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Can you fix your own 2018 MacBook? An internal Apple report says no, but iFixit says yes

The T2 chip found in new MacBooks. (Source: macsales.com)
The T2 chip found in new MacBooks. (Source: macsales.com)
An internal service document recently leaked from within Apple states that no-one but company staff and Authorized Apple Service Providers (AASPs) can repair or replace most MacBook 2018 and iMac Pro components without the devices becoming inoperable. However, iFixit has claimed to have done so with a MacBook Pro - and nothing happened.

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Apple is trying to stop individuals and third-party repair services from fixing devices bought from the company, according to new reports. They are based on an alleged leak from the Cupertino giant that states that any repairs conducted on new MacBooks and iMac Pros without Apple's 'authorization' will be bricked.

According to this leak, which is described as an internal Apple service document, these repairs are detected using the Apple Service Toolkit 2 (AST2). The rationale is that only Apple's own workers and Authorized Apple Service Providers (AASPs) have access to AST2, and run it after a repair to signal to the company's Global Service Exchange (GSX) server that new parts are compatible with the machines. Otherwise, the re-assembled computer stops working.

The ability of the repaired Mac to keep working is apparently controlled by the T2 co-processor, which was introduced in Apple devices this year in order to control security features such as Touch ID. However, the popular electronic-repair DIY blog iFixit thinks otherwise.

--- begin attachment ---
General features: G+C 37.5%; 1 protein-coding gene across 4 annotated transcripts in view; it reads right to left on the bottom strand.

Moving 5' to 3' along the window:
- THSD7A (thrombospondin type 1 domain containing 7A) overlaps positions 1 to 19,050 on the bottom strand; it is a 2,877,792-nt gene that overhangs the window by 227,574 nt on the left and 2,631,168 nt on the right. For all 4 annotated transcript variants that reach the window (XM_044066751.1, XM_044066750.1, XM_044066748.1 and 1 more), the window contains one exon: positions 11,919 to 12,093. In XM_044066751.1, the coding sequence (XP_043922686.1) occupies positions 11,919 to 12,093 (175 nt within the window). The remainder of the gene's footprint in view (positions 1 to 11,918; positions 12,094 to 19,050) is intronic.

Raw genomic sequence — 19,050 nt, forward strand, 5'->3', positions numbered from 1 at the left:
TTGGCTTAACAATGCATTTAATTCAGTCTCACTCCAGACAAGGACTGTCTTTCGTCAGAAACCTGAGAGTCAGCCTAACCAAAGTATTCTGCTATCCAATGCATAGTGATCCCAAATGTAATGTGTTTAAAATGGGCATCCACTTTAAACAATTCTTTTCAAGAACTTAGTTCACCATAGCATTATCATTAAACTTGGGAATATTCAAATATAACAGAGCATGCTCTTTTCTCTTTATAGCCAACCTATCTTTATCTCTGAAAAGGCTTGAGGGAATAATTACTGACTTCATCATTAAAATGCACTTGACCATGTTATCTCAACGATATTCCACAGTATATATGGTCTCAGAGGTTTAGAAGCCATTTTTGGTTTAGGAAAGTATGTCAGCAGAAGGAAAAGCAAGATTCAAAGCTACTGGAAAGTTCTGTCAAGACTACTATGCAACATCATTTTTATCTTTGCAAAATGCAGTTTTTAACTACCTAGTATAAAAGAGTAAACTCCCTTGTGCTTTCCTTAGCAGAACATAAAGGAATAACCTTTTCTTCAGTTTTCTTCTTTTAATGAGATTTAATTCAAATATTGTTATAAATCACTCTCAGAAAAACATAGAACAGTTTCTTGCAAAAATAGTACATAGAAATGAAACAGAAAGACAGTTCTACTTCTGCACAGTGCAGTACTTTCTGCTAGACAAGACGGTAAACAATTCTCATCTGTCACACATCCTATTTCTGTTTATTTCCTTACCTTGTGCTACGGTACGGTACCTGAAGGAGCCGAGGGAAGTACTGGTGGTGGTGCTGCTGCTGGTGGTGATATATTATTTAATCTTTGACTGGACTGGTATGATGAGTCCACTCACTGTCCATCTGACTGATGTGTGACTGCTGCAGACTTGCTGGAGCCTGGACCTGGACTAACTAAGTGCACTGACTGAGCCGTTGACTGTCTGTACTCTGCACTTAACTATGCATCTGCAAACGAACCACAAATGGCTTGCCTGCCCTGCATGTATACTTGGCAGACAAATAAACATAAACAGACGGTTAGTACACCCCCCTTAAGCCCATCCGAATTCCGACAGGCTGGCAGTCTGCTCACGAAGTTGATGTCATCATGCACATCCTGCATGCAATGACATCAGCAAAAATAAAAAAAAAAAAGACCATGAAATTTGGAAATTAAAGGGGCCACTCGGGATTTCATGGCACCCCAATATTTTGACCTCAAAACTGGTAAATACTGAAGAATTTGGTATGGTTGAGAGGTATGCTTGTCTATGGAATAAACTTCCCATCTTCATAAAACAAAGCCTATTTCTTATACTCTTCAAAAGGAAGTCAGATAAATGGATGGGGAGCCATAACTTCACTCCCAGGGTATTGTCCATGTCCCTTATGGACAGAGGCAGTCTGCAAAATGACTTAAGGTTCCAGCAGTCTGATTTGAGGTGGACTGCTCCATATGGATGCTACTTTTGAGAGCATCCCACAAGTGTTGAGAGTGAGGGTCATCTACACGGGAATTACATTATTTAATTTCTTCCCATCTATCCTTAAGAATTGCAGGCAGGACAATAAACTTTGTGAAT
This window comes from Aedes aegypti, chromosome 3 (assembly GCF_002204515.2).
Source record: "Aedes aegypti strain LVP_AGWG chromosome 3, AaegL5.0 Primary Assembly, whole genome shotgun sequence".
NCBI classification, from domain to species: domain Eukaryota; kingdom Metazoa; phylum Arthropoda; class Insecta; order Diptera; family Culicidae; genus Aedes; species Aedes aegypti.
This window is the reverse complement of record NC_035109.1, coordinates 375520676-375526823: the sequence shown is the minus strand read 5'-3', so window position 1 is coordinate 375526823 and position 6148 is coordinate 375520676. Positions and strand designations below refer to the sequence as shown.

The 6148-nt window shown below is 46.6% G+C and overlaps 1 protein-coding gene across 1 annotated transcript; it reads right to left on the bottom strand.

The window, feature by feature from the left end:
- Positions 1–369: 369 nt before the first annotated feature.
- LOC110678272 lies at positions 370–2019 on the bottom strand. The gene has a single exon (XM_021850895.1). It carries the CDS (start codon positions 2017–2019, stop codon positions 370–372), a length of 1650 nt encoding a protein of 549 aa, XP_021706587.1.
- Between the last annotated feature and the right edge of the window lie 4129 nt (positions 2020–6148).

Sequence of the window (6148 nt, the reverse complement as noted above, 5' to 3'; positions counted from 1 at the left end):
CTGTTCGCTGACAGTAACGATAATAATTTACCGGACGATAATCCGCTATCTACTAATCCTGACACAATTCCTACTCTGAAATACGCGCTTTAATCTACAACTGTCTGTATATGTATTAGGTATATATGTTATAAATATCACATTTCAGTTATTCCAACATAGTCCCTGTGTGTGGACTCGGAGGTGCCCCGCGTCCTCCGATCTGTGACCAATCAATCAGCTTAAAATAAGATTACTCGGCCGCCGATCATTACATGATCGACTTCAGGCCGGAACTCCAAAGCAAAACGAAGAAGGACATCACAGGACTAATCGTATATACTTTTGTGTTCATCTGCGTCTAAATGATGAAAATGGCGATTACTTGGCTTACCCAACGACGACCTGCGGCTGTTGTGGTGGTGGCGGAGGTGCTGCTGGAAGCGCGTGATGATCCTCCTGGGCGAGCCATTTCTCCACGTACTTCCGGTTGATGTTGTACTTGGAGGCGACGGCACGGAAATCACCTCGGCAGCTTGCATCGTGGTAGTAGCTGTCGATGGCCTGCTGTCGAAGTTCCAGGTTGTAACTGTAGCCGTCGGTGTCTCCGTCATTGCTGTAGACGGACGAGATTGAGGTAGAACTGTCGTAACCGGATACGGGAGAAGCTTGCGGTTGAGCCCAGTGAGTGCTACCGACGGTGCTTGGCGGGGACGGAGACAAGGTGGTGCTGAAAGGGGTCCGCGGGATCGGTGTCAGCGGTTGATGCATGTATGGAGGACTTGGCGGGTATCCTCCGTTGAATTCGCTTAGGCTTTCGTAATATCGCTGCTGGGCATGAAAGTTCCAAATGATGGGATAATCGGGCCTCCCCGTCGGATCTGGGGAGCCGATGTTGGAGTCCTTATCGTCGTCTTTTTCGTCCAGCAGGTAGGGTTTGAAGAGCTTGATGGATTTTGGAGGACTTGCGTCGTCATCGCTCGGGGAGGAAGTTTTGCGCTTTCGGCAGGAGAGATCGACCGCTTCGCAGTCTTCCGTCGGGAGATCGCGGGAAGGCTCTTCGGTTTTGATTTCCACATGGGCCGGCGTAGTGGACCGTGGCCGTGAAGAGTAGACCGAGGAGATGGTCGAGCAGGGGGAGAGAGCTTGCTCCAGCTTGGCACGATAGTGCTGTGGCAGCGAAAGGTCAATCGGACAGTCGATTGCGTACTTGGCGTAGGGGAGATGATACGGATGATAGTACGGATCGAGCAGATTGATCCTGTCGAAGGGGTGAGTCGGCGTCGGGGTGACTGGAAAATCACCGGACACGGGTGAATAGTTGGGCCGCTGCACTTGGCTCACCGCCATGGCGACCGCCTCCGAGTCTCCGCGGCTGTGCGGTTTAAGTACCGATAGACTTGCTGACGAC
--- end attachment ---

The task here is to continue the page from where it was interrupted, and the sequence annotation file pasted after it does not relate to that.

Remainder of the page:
It has released a post in which it asserts that its group members bought a brand-new 13-inch MacBook Pro (with touch bar), disassembled it and replaced its display with that of iFixit's original torn-down MacBook. The device was reported as working fine afterwards. iFixit also claims to have swapped the logic board in this machine with no issues.

As AST2-protected repair is thought to apply to the board, display, Touch ID module and upper case of the 2018 MacBook (in addition to the flash memory and logic board of the iMac Pro), the leak may not be as worrying as it appears.

On the other hand, iFixit also speculated that a future software update could cause the link between the T2 chip and AST2 to kick in. Also, as it is directly paired with the co-processor, tinkering with Touch ID in the affected devices may also be more likely to set it off (should it exist). All in all, it leaves a lot of uncertainty for MacBook and iMac Pro owners who lack access to official Apple repair for one reason or another.

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> Notebook / Laptop Reviews and News > News > News Archive > Newsarchive 2018 10 > Can you fix your own 2018 MacBook? An internal Apple report says no, but iFixit says yes
Deirdre O Donnell, 2018-10- 6 (Update: 2018-10- 6)